Five Things You Should Know About Filing a Truck Accident Case
Last updated Monday, July 3rd, 2023
If you got injured in a tractor-trailer collision, and you want to hold the at-fault party accountable for the harm you suffered, here are five things you should know about filing a truck accident case:
You Can Pursue Each of Your Injury Related Losses
The types of damages you can recover depend on your situation, including the cost of your financial losses and your injuries’ severity. If you can prove that another party’s actions caused your losses, you can pursue:
- Lost income for the time you missed from work without pay
- Decreased earning capacity, if your injuries will affect your long-term earning power
- The medical expenses necessary to treat your wounds, including trauma center visits, hospitalization, physicians, diagnostic tests, x-rays, operations, physical therapy, and prescription drugs
- Rehabilitative care, such as staying in a long-term care facility or hiring in-home assistance
- Pain and suffering, which accounts for your physical pain and emotional anguish
- Mental trauma, if you developed anxiety, depression, or post-traumatic stress disorder (PTSD) as a result of the accident
- Various out-of-pocket losses, including transportation arrangements and childcare expenses
- Property damage costs, such as the cost of replacing your vehicle
If your close relative passed away from a truck accident, you can pursue damages via a wrongful death lawsuit. In that case, compensable losses may comprise funeral expenses, end-of-life healthcare costs, and more.
What You Have to Prove To Win a Truck Accident Case
You will have to show all four of these elements to establish the at-fault party’s liability, according to the American Bar Association (ABA):
- The defendant had a legal duty toward the plaintiff (the person who got injured in the crash). Everyone who drives a car or truck on public roadways must follow traffic laws.
- The defendant breached their legal duty. Failing to drive with reasonable caution constitutes negligence. Suppose a truck driver got ticketed for speeding. Driving over the speed limit would constitute negligence.
- The careless act caused the accident. You must establish that the other driver caused most of your collision.
- The plaintiff sustained quantifiable losses. Finally, to pursue damages, you must show that you incurred damages in the first place.
Sometimes, more than one party is at fault. This can make pursuing compensation difficult, but not impossible.
The Vast Majority of Truck Accident Cases Settle Without Going to Court
The ABA notes that many accident cases settle without going to trial. Yet, filing a lawsuit does not take away the possibility of negotiating a settlement. You can continue negotiating with the liable insurer even as your case unfolds in court. If the insurer decides to offer fair compensation, you can drop your lawsuit and resolve the case by accepting a settlement.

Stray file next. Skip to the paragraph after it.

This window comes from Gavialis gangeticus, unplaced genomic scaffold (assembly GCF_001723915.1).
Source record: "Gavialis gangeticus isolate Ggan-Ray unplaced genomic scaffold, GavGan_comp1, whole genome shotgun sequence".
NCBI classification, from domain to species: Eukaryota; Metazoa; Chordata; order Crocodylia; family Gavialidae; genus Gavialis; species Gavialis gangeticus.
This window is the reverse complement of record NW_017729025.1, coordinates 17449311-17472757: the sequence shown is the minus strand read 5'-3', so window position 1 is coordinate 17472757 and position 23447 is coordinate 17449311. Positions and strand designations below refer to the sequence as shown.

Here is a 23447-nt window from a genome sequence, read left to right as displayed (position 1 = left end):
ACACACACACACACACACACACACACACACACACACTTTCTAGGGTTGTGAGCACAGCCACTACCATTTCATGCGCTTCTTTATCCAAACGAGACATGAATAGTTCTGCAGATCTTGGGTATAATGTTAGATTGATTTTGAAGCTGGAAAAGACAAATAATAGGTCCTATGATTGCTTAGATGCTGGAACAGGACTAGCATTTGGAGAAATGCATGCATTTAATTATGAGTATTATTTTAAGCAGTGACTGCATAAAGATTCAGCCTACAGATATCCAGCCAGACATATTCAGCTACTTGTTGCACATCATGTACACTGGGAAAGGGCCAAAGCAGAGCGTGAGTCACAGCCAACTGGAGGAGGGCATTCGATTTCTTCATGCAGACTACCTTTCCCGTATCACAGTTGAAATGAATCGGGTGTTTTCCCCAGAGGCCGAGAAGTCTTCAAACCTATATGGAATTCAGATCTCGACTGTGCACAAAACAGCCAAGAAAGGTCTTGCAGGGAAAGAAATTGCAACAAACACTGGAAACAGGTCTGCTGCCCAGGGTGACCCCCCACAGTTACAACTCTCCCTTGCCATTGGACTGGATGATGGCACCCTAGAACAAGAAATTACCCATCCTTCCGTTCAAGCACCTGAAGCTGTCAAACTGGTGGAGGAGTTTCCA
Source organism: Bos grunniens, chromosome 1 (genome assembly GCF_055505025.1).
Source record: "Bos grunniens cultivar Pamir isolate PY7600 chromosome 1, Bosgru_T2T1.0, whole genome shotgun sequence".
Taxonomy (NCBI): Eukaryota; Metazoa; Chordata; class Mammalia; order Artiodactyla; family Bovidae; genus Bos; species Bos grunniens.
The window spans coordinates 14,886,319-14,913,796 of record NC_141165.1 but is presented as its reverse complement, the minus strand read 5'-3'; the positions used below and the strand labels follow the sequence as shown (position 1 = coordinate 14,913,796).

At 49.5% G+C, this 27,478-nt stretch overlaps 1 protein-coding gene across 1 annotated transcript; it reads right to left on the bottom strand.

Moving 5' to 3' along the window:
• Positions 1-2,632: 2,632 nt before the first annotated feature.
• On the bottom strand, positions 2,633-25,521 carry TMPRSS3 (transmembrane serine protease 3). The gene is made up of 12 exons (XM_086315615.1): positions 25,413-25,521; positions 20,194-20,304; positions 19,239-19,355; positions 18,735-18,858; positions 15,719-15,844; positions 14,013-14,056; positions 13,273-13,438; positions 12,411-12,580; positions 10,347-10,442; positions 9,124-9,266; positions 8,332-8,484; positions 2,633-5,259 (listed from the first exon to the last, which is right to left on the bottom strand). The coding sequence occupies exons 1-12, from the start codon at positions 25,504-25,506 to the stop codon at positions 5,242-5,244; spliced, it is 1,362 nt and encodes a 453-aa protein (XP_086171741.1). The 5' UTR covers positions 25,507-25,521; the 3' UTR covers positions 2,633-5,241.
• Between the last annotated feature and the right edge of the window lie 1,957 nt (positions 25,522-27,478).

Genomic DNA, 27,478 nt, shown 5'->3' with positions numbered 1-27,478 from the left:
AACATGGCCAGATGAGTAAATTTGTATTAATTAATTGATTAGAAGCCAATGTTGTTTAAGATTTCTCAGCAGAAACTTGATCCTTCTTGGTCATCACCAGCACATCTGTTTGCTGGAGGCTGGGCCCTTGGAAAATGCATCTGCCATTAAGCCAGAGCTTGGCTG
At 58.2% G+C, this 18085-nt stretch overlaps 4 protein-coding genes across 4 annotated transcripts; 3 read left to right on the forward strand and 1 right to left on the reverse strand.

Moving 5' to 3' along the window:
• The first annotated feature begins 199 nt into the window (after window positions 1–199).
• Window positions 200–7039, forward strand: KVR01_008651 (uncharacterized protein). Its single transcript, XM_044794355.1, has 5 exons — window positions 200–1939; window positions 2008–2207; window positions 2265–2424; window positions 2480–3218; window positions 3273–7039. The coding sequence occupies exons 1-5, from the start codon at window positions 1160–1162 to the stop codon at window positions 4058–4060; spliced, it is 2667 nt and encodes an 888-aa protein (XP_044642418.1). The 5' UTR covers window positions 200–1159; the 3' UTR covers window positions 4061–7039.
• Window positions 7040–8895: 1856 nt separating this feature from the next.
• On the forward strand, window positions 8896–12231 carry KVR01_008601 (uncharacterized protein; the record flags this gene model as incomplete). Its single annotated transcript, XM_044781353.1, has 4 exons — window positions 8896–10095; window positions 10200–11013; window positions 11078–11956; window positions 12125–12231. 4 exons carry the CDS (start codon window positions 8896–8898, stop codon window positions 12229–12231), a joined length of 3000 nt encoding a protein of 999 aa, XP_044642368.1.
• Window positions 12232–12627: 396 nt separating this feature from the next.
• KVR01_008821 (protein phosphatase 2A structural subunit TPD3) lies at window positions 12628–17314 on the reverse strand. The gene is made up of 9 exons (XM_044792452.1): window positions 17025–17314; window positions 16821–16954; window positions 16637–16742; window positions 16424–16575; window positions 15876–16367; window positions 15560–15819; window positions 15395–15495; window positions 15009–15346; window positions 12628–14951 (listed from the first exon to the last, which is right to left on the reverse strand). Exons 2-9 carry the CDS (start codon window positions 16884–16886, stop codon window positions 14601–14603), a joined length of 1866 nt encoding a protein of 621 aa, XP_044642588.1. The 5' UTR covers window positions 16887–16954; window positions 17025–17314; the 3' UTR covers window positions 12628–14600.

However, as mentioned, most injury claims settle without requiring legal action.
The Insurer Has a Team Representing It––and So Should You
Some people think that the insurance company will treat them fairly and offer a reasonable amount after suffering harm. However, this is not the case for many people. The claims adjuster’s job is not to make fair settlement offers; it’s to keep the insurer in business by paying as little money as possible to injured people.
The insurance company has full-time investigators, claims adjusters, and defense lawyers all working hard to devalue your injury claim. You should not have to battle all of these parties by yourself, particularly when trying to recuperate from your injuries. Having a truck accident lawyer working on your side can protect your case.
Every State Has a Deadline for Truck Accident Lawsuits
Your state limits the amount of time you have to file a personal injury lawsuit, and the deadlines vary from one state to another. If you miss the deadline to file your lawsuit, the ABA says that the law could forever bar you from seeking compensation.
Some injured people try to manage injury claims by themselves, hoping that the claims adjuster will negotiate in good faith. Here, claimants may find themselves dealing with uncooperative representatives, complex legal jargon, and bad faith insurance practices.
The insurance company knows that you have a limited time to file your civil lawsuit. It may try everything possible to delay your case, so the statute of limitations expires. When the deadline expires, not only will the court system refuse to hear your case, but the insurer will have no reason to offer a fair settlement.
Our Personal Injury Firm Is Ready To Review Your Case
Isaacs & Isaacs Personal Injury Lawyers advocates for injured claimants. Since 1993, we’ve recovered more than $1 billion in damages. In one case we managed, we recovered $10 million for the family of a man fatally injured in a truck accident.
We help injured people with their truck accident cases in Kentucky, Ohio, and Indiana.
During your free case review, we can explain everything you need to know about filing a truck accident case with our injury lawyers.